I returned to her room, bringing juice as a peace offering.

“What is it with you people and juice? What about a good strong cup of coffee?”

Finally a bargaining point: “If you tell me what I can do for you, I’ll get you a cup of coffee.”

“I just want to die in the home where I lived with my husband and children. I want something to leave my kids. I don’t want the government to take everything to pay for all these tests that don’t matter to me.”

I questioned her about her children, wondering if they were here and if they should be part of the decision process.

“I’m old, not stupid. I don’t need any one to tell me what to do. My kids are spread all over the country. You know the way it is today. Very successful kids. My husband and me, children of immigrants, worked till we got blisters our whole lives. All we wanted was for our kids to get educated. They did. My sons a doctor. Not like you. He’s a surgeon, built up a big practice. He can’t move or leave on the drop of a dime for me. Are you going to specialize?”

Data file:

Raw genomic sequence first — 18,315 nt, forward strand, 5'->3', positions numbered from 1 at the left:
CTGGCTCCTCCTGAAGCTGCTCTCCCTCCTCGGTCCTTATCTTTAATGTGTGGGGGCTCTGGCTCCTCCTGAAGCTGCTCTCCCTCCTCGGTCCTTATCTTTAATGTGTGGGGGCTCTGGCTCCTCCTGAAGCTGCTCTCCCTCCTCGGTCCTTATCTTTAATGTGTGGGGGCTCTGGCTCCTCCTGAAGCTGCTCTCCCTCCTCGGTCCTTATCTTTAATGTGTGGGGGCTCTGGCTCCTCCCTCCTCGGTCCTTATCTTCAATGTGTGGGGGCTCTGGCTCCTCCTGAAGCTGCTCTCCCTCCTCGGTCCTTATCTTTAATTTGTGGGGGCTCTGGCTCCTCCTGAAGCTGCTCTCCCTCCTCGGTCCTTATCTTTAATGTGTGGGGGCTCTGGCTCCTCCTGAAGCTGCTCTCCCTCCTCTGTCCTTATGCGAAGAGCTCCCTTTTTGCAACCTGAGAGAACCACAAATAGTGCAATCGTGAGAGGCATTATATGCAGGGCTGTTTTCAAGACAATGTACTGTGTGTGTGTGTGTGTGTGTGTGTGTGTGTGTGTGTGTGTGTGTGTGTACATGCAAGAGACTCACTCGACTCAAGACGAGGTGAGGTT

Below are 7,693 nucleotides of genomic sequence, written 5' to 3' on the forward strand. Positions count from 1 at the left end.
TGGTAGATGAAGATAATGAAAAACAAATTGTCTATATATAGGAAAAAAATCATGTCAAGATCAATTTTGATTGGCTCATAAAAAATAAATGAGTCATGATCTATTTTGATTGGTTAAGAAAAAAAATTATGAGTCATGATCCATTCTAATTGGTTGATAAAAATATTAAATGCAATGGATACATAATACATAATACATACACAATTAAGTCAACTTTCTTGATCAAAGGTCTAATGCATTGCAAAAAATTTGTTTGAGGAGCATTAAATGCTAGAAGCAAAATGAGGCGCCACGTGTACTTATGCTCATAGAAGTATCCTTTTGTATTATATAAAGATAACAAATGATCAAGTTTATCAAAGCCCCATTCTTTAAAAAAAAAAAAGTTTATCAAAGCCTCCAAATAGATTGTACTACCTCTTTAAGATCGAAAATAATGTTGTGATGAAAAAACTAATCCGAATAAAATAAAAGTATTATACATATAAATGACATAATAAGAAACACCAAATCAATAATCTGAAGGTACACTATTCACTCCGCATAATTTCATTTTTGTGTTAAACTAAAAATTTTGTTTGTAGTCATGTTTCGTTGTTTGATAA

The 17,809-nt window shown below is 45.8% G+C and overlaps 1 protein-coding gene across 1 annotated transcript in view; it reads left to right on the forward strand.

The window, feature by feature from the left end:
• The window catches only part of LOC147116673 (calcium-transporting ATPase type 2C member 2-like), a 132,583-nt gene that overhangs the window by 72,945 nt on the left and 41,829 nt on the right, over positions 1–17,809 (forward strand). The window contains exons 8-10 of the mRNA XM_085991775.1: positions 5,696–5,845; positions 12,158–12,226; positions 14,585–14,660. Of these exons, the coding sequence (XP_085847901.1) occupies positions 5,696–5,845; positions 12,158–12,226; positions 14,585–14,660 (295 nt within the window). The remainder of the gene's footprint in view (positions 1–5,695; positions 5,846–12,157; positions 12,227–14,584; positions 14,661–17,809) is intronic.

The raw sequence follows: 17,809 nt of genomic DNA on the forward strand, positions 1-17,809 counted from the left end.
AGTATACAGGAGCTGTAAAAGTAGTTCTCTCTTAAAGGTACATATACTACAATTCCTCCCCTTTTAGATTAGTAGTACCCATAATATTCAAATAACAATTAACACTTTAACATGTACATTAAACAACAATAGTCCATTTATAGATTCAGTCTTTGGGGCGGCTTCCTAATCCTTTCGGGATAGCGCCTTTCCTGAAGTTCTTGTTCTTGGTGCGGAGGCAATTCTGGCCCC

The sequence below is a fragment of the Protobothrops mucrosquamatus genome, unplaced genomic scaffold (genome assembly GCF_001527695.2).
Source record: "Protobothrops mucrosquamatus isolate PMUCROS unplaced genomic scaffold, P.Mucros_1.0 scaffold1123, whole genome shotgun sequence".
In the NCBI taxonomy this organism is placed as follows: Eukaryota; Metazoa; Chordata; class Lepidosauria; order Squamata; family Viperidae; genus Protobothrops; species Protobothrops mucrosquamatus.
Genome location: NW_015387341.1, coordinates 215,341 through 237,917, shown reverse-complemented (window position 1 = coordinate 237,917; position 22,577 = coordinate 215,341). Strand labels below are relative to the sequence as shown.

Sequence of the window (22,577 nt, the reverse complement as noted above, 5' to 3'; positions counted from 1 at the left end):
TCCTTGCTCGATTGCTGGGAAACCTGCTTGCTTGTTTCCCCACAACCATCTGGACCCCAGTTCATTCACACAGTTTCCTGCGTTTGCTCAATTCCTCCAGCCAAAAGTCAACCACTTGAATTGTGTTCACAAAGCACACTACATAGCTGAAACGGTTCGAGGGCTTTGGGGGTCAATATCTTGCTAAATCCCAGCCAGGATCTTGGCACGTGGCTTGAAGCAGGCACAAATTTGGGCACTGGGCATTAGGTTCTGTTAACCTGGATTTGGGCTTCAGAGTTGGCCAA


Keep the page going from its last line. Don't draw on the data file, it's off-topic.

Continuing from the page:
Ignoring her last question, I attempted to determine their involvement. “I’m sure they love you and want what’s best for you.”

“Of course they do, always sending me stuff, always visiting. It’s tiring. They offer to move me close to them, send me tickets. I don’t want to leave my home. Which kid would I move in with? We worked so they would be successful.” She hesitated, becoming more solemn. I leaned closer. “I wish I could die like my Grandmother,” she said feebly. Dumbfounded, not knowing my next move, I just listened. “I was just a kid. We were all sitting around after Sunday dinner. Back then we all lived together. Too poor to have our own place. Grandmom just slumps forward. Just like me, her whole left side becomes useless. We help her to the couch and call the doctor.”